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Welcome Aboard Red River Paper

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Digital Story readers have a terrific new sponsor supporting our virtual camera club -- Red River Paper. And they've created a special landing page for TDS members where they'll offer promotions on their excellent inkjet photo stock.

One of the things I like about Red River is that they sell directly to photographers, and they have an excellent customer service attitude. Plus the prices are fantastic! And they are one of the leaders in creating photo papers that are made from 100 percent post-consumer recycled content. This is a winning combination for TDS members.

Be sure to check out the Photo Paper Sample Kit for $7.99 with free shipping. Great to have you aboard Red River.

Event Calendar

Events! See the TDS Event Calendar for photography workshops, speaking engagements, and trade show appearances.


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David over at Strobist might be able to light circles around me, but one thing we share in common is our passion for the Canon PowerShot G9. David wrote in the article, New Canon Powershot G9 Makes My G7 Feel Like Unloved Stepchild, "I don't write about specific cameras very often on this site, but this one bears a closer look. The G9 is of particular interest because of it's flash-friendly features, among other things."

One of those "flash-friendly features" is that you can sync a Canon G9 up to 1/2500th. This is very handy for high speed flash situations when you want to control motion. You can read all about it in his post, How To: Sync a Canon G9 at 1/2500th of a Sec. It's pretty fun stuff.

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Here's a fun interview to listen to. A few weeks ago, while I was working in Orlando at Photoshop World, I had a chance to visit with photographer and fine art printing expert John Paul Caponigro. One of John Paul's passions is the Epson Print Academy, and he gives us an inside peek in the Academy from color management to fine art workflow.

Speaking of color management, I love one of JP's comments about it: "Yes it is rocket science, but you don't need to be a scientist to drive a rocket." He believes that color management can be comprehensible and brings this belief to his teaching.

Finally, I just had to ask JP about his favorite printing surfaces. Usually I ask photographers about their camera equipment. But since John Paul is equally well known for his fine art printing, I thought we'd go that direction instead.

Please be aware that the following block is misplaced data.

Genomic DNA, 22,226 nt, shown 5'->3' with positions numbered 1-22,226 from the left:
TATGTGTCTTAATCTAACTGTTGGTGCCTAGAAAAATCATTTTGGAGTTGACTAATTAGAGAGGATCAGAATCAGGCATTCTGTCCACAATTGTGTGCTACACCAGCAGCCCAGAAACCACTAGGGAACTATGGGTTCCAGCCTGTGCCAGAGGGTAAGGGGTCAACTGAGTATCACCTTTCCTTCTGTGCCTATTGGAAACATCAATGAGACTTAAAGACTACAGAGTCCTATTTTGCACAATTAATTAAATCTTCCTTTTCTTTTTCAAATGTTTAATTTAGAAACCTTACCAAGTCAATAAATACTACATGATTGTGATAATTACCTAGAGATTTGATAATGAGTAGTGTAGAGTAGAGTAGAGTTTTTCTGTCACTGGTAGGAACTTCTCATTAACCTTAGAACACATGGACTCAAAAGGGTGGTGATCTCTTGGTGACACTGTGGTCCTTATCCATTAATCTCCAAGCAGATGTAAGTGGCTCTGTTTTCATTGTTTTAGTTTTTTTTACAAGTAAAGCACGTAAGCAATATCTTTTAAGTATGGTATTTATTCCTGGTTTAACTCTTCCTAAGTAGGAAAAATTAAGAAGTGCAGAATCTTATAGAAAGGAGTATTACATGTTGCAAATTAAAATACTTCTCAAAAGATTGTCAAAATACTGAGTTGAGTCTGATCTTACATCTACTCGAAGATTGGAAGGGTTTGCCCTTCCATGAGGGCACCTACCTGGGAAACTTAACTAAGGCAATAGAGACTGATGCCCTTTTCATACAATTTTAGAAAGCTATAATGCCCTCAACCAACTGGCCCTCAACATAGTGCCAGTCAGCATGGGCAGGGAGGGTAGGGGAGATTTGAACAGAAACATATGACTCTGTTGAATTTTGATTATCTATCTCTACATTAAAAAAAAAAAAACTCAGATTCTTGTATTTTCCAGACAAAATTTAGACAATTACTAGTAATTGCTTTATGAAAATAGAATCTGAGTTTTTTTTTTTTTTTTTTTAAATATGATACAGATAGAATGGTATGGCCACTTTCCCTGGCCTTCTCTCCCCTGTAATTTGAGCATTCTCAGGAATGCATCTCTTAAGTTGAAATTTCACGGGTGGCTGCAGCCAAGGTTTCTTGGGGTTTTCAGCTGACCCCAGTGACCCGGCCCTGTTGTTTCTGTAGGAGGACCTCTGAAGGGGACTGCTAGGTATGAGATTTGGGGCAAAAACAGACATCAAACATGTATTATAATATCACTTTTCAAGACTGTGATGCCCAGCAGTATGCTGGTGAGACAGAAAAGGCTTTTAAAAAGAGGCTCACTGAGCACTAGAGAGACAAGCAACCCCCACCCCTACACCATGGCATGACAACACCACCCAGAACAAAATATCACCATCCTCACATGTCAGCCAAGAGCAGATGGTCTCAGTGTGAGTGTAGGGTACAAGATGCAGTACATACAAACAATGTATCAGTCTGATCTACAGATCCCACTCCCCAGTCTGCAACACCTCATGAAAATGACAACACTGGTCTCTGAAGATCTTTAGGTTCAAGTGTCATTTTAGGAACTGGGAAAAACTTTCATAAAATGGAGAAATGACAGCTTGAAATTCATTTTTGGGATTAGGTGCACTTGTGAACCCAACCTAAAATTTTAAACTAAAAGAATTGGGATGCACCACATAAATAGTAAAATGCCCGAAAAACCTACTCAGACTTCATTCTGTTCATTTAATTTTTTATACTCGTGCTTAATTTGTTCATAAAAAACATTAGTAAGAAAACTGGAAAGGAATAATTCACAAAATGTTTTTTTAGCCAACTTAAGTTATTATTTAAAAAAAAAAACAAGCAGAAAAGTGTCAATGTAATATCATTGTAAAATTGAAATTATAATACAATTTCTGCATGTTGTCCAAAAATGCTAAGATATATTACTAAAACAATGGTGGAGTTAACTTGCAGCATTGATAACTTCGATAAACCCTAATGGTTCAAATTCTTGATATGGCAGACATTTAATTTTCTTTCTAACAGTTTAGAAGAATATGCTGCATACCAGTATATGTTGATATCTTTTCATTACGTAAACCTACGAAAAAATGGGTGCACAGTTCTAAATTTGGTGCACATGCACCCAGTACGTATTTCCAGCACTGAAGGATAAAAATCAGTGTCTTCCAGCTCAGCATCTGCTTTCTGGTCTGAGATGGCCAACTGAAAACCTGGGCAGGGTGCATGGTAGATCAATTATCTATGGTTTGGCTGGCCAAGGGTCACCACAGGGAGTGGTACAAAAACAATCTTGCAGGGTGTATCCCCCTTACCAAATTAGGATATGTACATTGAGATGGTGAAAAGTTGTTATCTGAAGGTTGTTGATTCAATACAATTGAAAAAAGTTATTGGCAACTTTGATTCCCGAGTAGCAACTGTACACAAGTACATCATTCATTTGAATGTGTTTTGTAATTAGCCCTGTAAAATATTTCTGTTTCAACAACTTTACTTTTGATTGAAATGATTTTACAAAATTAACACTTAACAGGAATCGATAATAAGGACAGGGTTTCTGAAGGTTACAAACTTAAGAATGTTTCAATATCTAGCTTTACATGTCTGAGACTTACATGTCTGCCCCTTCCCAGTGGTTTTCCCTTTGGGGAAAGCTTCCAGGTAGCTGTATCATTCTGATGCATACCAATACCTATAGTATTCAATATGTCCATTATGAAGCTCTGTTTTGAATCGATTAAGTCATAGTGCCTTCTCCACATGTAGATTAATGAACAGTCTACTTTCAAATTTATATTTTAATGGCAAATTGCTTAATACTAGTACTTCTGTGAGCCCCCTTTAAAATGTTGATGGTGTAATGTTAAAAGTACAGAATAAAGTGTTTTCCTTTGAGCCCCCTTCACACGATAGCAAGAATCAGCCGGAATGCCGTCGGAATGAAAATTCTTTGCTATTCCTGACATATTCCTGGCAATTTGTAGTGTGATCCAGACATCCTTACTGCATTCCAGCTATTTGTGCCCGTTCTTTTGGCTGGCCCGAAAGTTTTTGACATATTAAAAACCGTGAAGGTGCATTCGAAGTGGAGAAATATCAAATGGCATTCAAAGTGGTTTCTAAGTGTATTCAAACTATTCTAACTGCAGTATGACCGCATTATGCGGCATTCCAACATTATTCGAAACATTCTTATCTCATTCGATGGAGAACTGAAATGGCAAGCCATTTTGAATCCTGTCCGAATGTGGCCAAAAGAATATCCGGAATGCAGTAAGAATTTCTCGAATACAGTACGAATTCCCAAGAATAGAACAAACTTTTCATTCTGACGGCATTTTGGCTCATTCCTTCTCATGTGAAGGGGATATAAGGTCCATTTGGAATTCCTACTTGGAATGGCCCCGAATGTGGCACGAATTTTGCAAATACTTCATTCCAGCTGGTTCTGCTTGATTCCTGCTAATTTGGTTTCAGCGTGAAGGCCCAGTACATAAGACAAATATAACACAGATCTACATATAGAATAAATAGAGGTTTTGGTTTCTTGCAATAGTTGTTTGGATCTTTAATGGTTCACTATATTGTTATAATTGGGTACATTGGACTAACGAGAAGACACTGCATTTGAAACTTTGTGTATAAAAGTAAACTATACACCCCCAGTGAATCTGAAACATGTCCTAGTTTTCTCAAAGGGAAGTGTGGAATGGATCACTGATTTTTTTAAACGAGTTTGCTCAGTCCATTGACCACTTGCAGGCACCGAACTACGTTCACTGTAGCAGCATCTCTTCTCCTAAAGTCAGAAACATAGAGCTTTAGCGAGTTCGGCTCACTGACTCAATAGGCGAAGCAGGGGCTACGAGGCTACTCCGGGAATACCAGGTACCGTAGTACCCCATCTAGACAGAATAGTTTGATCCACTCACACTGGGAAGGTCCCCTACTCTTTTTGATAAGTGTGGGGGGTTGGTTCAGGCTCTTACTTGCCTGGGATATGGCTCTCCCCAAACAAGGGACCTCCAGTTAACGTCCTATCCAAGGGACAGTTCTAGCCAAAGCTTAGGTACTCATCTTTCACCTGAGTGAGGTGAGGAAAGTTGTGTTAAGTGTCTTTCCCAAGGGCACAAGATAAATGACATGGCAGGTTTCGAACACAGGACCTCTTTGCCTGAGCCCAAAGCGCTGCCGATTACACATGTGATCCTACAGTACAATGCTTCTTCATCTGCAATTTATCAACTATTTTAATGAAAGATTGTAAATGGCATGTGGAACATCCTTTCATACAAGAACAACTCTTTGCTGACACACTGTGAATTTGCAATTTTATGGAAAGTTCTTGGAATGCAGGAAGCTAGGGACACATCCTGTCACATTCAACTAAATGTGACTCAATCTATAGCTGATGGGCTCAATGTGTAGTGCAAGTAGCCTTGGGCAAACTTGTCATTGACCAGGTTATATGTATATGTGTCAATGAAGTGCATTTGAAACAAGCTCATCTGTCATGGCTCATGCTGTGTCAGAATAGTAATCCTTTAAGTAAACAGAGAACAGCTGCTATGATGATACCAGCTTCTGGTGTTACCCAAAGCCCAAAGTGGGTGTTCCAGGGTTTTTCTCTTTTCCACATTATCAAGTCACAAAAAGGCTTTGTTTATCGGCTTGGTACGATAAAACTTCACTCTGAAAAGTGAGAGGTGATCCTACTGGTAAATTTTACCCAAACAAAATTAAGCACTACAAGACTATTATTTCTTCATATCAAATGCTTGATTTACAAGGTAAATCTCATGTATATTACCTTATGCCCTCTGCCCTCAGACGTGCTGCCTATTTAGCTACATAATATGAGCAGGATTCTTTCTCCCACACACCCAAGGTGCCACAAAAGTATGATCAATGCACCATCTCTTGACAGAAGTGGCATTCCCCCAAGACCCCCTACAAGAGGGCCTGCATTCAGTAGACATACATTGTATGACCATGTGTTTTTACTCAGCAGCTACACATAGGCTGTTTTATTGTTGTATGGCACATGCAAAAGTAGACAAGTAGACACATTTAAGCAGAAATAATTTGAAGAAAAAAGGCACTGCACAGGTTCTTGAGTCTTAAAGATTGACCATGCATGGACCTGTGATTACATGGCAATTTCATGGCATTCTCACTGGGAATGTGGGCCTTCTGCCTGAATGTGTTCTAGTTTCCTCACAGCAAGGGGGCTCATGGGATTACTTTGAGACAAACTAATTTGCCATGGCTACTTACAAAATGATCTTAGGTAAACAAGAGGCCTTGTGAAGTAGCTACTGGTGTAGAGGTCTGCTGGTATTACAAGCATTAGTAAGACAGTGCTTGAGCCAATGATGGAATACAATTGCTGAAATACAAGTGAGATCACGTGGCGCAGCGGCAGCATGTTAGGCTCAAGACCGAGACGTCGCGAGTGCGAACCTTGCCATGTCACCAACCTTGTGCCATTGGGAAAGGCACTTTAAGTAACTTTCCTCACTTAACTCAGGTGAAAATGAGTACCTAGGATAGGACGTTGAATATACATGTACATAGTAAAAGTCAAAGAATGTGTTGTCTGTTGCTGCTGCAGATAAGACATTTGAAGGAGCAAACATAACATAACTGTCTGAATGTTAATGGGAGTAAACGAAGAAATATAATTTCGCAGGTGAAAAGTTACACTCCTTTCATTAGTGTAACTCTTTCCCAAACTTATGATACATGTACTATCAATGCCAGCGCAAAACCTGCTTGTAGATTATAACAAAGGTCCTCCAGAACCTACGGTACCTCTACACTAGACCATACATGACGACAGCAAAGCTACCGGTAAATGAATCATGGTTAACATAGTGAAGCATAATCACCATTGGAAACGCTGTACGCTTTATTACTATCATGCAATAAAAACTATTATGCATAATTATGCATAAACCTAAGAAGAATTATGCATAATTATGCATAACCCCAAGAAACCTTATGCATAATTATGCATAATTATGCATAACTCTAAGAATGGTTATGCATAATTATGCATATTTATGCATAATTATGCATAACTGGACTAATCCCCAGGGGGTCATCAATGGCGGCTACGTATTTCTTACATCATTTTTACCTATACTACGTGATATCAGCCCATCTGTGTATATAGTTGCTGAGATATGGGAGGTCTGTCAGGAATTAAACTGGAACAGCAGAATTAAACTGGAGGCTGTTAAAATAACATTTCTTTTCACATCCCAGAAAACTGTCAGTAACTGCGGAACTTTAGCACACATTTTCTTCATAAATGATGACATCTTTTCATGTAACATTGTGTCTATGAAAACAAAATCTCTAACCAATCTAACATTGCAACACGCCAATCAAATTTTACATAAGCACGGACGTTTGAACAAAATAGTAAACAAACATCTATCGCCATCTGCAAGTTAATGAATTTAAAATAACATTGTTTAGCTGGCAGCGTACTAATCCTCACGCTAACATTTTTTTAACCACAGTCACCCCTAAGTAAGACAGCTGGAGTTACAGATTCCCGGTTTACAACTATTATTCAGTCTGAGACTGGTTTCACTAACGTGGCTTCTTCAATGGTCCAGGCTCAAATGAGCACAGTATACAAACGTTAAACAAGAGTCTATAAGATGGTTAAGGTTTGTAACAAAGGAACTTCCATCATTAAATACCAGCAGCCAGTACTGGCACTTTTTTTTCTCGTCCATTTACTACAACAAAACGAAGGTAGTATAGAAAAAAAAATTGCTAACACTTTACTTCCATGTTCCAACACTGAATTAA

You can download the MP3 file here.

Photo by Colleen Wheeler.


Now Available! The Digital Photography Companion. The official guide for The Digital Story Virtual Camera Club.

  • 25 handy and informative tables for quick reference.
  • Metadata listings for every photo in the book
  • Dedicated chapter on making printing easy.
  • Photo management software guide.
  • Many, many inside tips gleaned from years of experience.
  • Comprehensive (214 pages), yet fits easily in camera bag.

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We've had some interesting discussion around Adobe's DNG format, both here on The Digital Story, and on the TDS Flickr Public Group. The main focus has been: should you consider converting your existing RAW files to DNG when you upload them to your computer?

However, we're seeing the occasional digital camera writing natively to the DNG format, and the latest entry is the Ricoh GR Digital II. Over at PhotographyBLOG, Mark Goldstein puts the camera to the test in his complete review of the Ricoh GR Digital II. Mark writes:

"The Ricoh GR Digital II is not your usual run-of-the-mill compact digital camera. The fast 28mm fixed focal length lens, Adobe DNG RAW format, external hotshoe and 1:1 aspect ratio for square format photos all point to a serious camera for the seriously keen photographer. As does the £399 price-tag, which could alternatively buy you a DSLR camera with kit lens. The Ricoh GR Digital II is also not the only compact with a fixed 28mm lens, being recently joined by the much-delayed Sigma DP1, which offers a much larger APS-C sized sensor. We wanted to know if the Ricoh GR Digital II is a worthy addition to Ricoh's extensive line-up of digital compacts for the professional."

Whether or not you think the Ricoh is a tempting camera after you read Mark's review, the trend for some manufacturers to use DNG as their high-quality format seems to be on the rise.

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To Convert to DNG, or Not

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In the workflow class I taught last weekend, we had some discussion about the Adobe DNG format, and if RAW shooters should convert to DNG when uploading their images to the computer.

I've published a fair amount on this subject. In Digital Photography Podcast 114, Julieanne Kost talks about on Lightroom and DNG, and she's a big proponent of the open file format. Anyone who has been to one of my workshops knows that if you're not using Lightroom or Aperture, I recommend Photo Downloader, which comes with Adobe Bridge and allows you to convert to DNG during the upload process (as does Lightroom).

But, just because you can convert to DNG easily, does that mean you should? I'm not as worried about my RAW files becoming unreadable someday as others (a big reason some advocate converting to DNG). But what I don't like about the RAW workflow (outside of Aperture and Lightroom) are the XMP sidecar files cluttering up my picture folders. So, believe it or not, one of the reasons I do like DNG is because it's tidy. All those metadata files are stored in the container and not out floating around.

I am curious though... do you have a strong argument either for or against converting your RAW files to DNG? If so, I'd like to hear.

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Want to know the fastest memory card to buy for your Canon 40D, Nikon D300, and a host of other DSLRs? Rob Galbraith's CF/SD Performance Database is a collection of memory card write speed results from Canon and Nikon DSLR cameras. You'll also find card-to-computer transfer results for the latest CompactFlash cards, with more CompactFlash and SD/SDHC results to be posted soon.